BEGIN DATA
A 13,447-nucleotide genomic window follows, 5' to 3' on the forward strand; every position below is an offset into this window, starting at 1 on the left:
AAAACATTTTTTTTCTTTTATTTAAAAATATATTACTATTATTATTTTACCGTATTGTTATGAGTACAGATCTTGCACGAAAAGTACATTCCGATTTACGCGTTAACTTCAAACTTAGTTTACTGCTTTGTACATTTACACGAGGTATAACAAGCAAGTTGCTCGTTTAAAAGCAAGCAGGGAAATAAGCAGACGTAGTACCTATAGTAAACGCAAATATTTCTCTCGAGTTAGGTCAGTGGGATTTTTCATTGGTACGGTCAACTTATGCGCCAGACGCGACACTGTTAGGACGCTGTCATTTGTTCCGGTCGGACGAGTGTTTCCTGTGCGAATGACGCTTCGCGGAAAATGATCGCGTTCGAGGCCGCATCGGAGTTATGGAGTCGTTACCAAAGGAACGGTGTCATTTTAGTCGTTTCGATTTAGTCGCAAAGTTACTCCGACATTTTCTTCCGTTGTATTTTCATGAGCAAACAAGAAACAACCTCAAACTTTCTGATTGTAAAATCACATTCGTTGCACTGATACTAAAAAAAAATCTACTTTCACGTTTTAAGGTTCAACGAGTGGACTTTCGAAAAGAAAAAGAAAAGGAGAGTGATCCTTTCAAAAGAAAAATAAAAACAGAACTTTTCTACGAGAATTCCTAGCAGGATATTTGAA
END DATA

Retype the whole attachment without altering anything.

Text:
A 13,447-nucleotide genomic window follows, 5' to 3' on the forward strand; every position below is an offset into this window, starting at 1 on the left:
AAAACATTTTTTTTCTTTTATTTAAAAATATATTACTATTATTATTTTACCGTATTGTTATGAGTACAGATCTTGCACGAAAAGTACATTCCGATTTACGCGTTAACTTCAAACTTAGTTTACTGCTTTGTACATTTACACGAGGTATAACAAGCAAGTTGCTCGTTTAAAAGCAAGCAGGGAAATAAGCAGACGTAGTACCTATAGTAAACGCAAATATTTCTCTCGAGTTAGGTCAGTGGGATTTTTCATTGGTACGGTCAACTTATGCGCCAGACGCGACACTGTTAGGACGCTGTCATTTGTTCCGGTCGGACGAGTGTTTCCTGTGCGAATGACGCTTCGCGGAAAATGATCGCGTTCGAGGCCGCATCGGAGTTATGGAGTCGTTACCAAAGGAACGGTGTCATTTTAGTCGTTTCGATTTAGTCGCAAAGTTACTCCGACATTTTCTTCCGTTGTATTTTCATGAGCAAACAAGAAACAACCTCAAACTTTCTGATTGTAAAATCACATTCGTTGCACTGATACTAAAAAAAAATCTACTTTCACGTTTTAAGGTTCAACGAGTGGACTTTCGAAAAGAAAAAGAAAAGGAGAGTGATCCTTTCAAAAGAAAAATAAAAACAGAACTTTTCTACGAGAATTCCTAGCAGGATATTTGAA